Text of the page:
Wednesday, June 26, 2013

Just Stay Classy: Book Reviews and Baseball Umpires

 Some days it seems like you can't open a book-related webpage without seeing some brouhaha between an author (or their agent) and a reviewer.  Simply searching for "authors behaving badly" brings up some amazingly cringe-inducing stories - agents attacking book bloggers, authors deciding to "defeat the bullies" by revealing pen-named reviewers' personal information.  It's a mad, mad world out there.

Then there's baseball.  While not quite as gentlemanly as golf (minus Happy Gilmore) or something like polo, there is a a decidedly dignified mien to the game.  When someone scores a run, they don't jump into the stands to have fans hug them.  When someone makes a great defensive play, they don't taunt the offense.  There is no "home run" dance.  You don't get put into a penalty box for being unnecessarily rough and a fan doesn't go to a game expecting to see a brawl. 

Of course, there are moments where the dignity of the sport goes straight out the window.  There are brawls between teams (usually just a small handful of times per season), and there is always the chance that a tough play can lead to a far more common occurrence: Umpire-Manager Arguments.  It's usually a grown man in a baseball hat screaming into the face of another grown man in umpire padding.  Sometimes the uniformed man (the manager) just goes back to his dugout, red faced and cursing, and sometimes they have to take the long walk back to the clubhouse.

What make a difference in these situations? 


It's a small thing, really, but generally speaking the manager can scream and curse and make an absolute idiot of himself - so long as he leaves the umpire himself out of his tirade.  "That call is [bleep]!  This game is going [bleepity bleep]!  He's clearly [out/safe]!  What the [bleep] is [bleeping bleep bleep] out there?"

If that little word, "you," enters the tirade, the manager can expect to spend the rest of the game off-field and, fans can expect to see this:
This is usually the point where the opposing team's fan freak out in delight.

What does this have to do with book reviews?  

For reviewers:
1. When reviewing a book - or anything, really - keep in mind that you are reviewing the book and not the author.   If the phrase "the author is" enters your review, take a step back and ask "Do I really need to say what I'm about to say?"  (If the phrase "The author is" is followed by something along the lines of "keenly aware of the complex politics of the region" then you're probably okay.)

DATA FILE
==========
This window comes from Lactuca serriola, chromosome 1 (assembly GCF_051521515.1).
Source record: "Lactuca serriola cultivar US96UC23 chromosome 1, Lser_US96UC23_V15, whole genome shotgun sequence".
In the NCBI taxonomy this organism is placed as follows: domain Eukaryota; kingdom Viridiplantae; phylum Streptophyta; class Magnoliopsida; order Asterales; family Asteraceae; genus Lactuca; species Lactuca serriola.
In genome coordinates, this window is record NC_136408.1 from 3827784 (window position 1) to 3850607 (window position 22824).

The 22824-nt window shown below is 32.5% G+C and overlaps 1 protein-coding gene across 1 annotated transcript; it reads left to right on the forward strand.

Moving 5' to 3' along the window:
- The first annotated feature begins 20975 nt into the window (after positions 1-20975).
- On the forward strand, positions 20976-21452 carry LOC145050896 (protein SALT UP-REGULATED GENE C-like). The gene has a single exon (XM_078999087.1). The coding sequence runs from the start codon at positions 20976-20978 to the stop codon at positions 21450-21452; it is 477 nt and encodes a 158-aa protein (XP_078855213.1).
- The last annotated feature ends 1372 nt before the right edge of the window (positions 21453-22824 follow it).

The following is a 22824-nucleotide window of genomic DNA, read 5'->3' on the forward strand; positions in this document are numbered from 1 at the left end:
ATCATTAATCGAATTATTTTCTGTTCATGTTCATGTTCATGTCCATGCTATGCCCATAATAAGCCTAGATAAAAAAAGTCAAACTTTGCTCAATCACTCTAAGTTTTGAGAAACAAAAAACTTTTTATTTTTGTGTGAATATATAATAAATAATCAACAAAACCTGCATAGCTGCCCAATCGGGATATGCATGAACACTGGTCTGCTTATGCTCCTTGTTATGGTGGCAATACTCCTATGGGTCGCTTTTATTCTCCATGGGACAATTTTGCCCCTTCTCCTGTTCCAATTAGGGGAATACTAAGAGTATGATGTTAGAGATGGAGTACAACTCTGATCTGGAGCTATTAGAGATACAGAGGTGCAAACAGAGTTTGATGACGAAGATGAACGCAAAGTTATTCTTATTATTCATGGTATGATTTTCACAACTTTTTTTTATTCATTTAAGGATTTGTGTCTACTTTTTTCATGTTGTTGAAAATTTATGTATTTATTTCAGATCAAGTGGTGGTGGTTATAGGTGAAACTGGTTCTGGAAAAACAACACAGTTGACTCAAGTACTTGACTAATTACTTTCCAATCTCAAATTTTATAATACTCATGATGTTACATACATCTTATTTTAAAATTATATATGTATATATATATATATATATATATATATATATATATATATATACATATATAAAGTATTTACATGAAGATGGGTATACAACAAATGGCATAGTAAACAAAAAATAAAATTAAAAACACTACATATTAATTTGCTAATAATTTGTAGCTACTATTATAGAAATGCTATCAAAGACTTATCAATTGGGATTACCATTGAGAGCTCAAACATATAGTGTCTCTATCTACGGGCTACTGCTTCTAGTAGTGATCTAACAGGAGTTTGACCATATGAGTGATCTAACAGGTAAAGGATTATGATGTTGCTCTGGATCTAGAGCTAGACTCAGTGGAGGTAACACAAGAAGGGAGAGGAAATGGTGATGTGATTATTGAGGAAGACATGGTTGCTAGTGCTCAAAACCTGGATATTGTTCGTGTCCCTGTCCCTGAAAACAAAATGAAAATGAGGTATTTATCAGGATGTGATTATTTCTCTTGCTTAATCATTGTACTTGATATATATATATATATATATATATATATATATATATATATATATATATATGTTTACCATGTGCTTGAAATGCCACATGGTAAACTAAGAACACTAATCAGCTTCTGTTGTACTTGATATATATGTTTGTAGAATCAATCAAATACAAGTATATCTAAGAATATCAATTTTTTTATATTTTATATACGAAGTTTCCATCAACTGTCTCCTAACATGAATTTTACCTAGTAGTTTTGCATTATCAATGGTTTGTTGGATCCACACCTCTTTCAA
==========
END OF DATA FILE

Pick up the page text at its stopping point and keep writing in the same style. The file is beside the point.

2. Remember that no matter how bad you think a book is, there is a very real person who put a lot of his/her time into the work, and who might read the review.  You can find fault, but try not to be a jerk.
3. At the same time:  Be honest.  Did you not like the characters?  Then say so - but say why.  Was the setting unbelievable?  If you can, say how to improve it.  Was the plot unconvincing?  Point out the flaws - using your spoiler tags liberally.

For authors:
1. Toughen up.  I know this is a hard one.  Consider this a bad performance review - one that won't go into your permanent file.  No one likes hearing that they're flawed, but if you internet-punch the reviewer, that will definitely live forever. Remember:  Nobody who wants to read your book is going to be put off by one bad review.  Trust me; I have never shelved a book just because it had one - or many - bad reviews. 
2. Think of it as free amateur critiquing.  The reviewer said the book had "head jumping"?   Reread your book looking for examples, or ask a friend to help. People want to read a good book as much as you want to write one.  Take the opportunity to improve yourself.
3. NEVER initiate contact.  The person might be saying how your romance novel set during the Thirty Years' War is actually a communist propaganda work sent from the alien overlords to make us all become vegetarians.  Unless this is true - in which case please send me a link because that sounds awesome - don't get involved.  There's nothing the internet loves more than a meltdown, and once you've proved that you will respond, however minimally, unfortunately there are people who will goad you into a full Amy's Baking Company-style freak-out.

Just stay classy, people. 

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